Lean Six Sigma in Power Plants

Historically, the instances where Six Sigma demonstrated limited success were among discrete manufacturers where distinct items were produced such as automobiles or consumer electronics. Quality could readily be measured. The assembly line could be shut down to investigate a bottleneck. Every hold point in the process could provide its own set of statistical measures.

As manufacturers lost their mojo, Black Belts sought greener pastures. Several convinced chemical, pharmaceutical or petroleum industries that Six Sigma would “revolutionize.” Some even sold themselves into power plant management roles. But there exist problems with this idea.

  • Process industries are fundamentally different from discrete manufacturing in that materials flow in a continuous stream instead of separate and distinct batches. In power plants, fuel and water make steam which spins a turbine to generate electricity. That series of continuous processes does not stop.
  • The quality and/or reliability of discrete manufacturing products can be recognized and measured. Both the steam produced and the electricity generated in power plants are commodities; their quality is consistent and cannot be quantified.
  • Customer satisfaction can easily be measured among discrete manufacturers in the forms of product returns or customer complaints. Regarding power generation, the focus tends to be on technical issues rather than on customer satisfaction; end customers are disconnected from and anonymous to the electrical grid.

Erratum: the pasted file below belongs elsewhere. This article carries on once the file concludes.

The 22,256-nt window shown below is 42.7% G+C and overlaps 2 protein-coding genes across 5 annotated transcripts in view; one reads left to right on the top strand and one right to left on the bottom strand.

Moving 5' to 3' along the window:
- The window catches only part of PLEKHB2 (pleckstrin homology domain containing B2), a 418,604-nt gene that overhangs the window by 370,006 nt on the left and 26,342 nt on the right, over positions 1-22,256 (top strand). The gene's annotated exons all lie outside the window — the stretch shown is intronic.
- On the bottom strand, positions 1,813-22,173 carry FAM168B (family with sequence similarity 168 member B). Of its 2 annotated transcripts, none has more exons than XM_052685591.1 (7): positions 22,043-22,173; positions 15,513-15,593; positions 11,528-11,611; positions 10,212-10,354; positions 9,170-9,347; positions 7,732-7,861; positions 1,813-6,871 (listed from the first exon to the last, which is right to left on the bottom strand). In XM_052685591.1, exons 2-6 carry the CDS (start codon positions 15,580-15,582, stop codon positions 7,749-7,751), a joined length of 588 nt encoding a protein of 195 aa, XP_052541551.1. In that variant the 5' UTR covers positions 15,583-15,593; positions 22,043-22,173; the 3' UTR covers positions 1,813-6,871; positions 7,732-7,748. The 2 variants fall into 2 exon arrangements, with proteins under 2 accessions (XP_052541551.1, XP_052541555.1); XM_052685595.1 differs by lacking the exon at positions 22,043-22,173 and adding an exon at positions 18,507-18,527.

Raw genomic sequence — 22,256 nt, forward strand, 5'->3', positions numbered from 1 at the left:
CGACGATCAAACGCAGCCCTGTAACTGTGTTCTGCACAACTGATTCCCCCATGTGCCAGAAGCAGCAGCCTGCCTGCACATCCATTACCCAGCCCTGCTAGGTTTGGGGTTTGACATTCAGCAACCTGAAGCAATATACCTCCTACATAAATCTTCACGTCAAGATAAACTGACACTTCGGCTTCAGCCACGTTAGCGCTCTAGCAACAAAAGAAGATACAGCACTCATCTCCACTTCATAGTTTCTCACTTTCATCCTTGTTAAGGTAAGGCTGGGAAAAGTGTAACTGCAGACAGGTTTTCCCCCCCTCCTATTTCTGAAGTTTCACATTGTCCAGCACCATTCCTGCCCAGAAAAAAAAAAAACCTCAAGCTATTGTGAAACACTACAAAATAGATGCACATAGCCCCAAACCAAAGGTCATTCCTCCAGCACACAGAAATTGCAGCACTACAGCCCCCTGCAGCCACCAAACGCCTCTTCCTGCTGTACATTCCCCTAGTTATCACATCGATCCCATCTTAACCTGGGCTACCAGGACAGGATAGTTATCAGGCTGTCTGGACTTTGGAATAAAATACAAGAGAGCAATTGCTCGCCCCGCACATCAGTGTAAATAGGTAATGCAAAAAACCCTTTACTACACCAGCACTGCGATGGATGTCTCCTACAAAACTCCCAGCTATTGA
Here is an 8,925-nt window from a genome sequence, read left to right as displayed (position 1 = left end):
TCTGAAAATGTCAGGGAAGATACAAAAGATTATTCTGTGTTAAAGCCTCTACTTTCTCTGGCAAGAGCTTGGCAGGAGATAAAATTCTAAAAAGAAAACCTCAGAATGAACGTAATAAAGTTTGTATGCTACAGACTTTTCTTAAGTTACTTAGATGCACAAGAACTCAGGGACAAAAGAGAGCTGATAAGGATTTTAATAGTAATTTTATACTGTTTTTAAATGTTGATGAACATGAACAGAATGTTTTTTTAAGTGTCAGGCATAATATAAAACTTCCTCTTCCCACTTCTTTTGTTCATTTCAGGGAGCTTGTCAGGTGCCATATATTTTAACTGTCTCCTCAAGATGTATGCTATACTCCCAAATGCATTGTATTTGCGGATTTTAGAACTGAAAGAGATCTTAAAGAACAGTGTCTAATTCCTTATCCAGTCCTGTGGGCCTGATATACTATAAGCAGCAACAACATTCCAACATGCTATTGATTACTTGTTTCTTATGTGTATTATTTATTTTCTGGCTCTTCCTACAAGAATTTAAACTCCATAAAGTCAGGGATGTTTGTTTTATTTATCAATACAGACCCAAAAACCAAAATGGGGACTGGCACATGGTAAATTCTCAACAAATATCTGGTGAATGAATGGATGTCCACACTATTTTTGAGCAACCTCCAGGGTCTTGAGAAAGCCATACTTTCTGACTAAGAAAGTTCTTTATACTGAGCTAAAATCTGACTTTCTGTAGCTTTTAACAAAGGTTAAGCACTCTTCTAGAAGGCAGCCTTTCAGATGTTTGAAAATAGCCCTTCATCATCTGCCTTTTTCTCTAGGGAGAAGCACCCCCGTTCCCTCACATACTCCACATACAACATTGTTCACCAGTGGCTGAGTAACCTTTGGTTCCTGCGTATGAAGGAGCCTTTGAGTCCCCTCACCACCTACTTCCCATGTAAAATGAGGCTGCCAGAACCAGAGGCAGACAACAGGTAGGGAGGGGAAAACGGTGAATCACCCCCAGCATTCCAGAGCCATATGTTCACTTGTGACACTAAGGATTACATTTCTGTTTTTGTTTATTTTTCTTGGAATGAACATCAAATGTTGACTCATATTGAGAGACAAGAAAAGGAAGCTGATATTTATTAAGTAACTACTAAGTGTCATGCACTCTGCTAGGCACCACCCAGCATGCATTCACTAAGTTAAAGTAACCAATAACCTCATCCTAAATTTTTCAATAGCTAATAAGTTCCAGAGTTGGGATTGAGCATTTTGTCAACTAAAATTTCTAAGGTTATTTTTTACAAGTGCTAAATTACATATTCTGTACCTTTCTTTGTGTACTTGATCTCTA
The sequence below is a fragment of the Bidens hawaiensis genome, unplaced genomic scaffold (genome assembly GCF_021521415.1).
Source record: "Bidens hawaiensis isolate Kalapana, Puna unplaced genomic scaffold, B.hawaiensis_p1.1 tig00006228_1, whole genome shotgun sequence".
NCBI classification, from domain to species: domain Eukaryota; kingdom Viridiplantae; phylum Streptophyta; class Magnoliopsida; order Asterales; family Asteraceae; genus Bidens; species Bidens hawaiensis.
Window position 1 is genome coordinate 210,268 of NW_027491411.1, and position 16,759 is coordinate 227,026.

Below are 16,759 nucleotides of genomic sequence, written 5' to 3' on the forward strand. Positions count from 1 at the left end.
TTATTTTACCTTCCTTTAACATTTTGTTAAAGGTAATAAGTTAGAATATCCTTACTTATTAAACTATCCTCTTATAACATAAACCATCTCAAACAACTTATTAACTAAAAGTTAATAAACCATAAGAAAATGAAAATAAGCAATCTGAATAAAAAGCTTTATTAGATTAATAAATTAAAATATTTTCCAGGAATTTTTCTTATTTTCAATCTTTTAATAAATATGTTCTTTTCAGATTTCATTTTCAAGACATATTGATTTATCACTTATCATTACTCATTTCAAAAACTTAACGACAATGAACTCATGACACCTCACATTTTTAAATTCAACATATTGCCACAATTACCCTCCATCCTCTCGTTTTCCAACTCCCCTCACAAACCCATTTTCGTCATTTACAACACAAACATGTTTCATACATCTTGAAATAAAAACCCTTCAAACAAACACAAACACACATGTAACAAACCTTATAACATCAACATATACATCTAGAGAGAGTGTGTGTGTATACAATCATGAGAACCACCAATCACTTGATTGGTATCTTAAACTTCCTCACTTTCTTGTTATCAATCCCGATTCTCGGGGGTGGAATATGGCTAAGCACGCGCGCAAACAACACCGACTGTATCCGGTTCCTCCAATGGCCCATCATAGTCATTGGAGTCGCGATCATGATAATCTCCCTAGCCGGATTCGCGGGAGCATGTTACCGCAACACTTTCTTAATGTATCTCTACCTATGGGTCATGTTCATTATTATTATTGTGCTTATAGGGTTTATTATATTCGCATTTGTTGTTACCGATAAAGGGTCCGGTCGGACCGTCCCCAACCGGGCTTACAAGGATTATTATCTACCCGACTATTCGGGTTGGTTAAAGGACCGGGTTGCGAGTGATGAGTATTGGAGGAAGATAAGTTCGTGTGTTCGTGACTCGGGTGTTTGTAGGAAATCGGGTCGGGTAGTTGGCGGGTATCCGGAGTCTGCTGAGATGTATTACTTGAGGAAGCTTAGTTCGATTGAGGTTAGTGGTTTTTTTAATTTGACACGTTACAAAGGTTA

• Power industry engineers solve technical problems whereas Black Belts minimize defects.
  • Six Sigma requires data collection and evidence to improve things that may not be worth improving or that can be improved more simply by other means.
  • Power plant processes are often developed organically through iterations of personnel and maintained via “tribal knowledge.” An accurate portrait of a particular process, if one exists, is found among a “group conscience” of many and is difficult to capture.
  • Six Sigma suppresses creativity because it stresses more on process analysis tools than on identifying root causes and solutions.

Potential Case Studies

  • The electric efficiency of a conventional thermal power station, considered as saleable energy (in MWe) produced at the plant busbars as a percent of the heating value of the fuel consumed, is typically 33% to 48% efficient. Improvement in this efficiency could be an objective of a Six Sigma Black Belt project.
  • Improvement in waste heat utilization (cogeneration) can be another project.
  • If freshwater production and electricity are co-products, then the objective of enhancement of these could be taken up as Six Sigma projects.
  • Since the efficiency of the plant is fundamentally limited by the ratio of the absolute temperatures of the steam at turbine input and output, efficiency improvements require use of higher temperature, and therefore higher pressure, steam. Ensuring consistency in high temp and resulting high pressure could be taken up as Six Sigma project as well.

Maintenance improvement in terms of the following are additional projects

  • Improving OEE (Overall Equipment Effectiveness)
  • Reducing MTTR (Mean Time to Repair)
  • Increasing MTBF (Mean Time between Failures)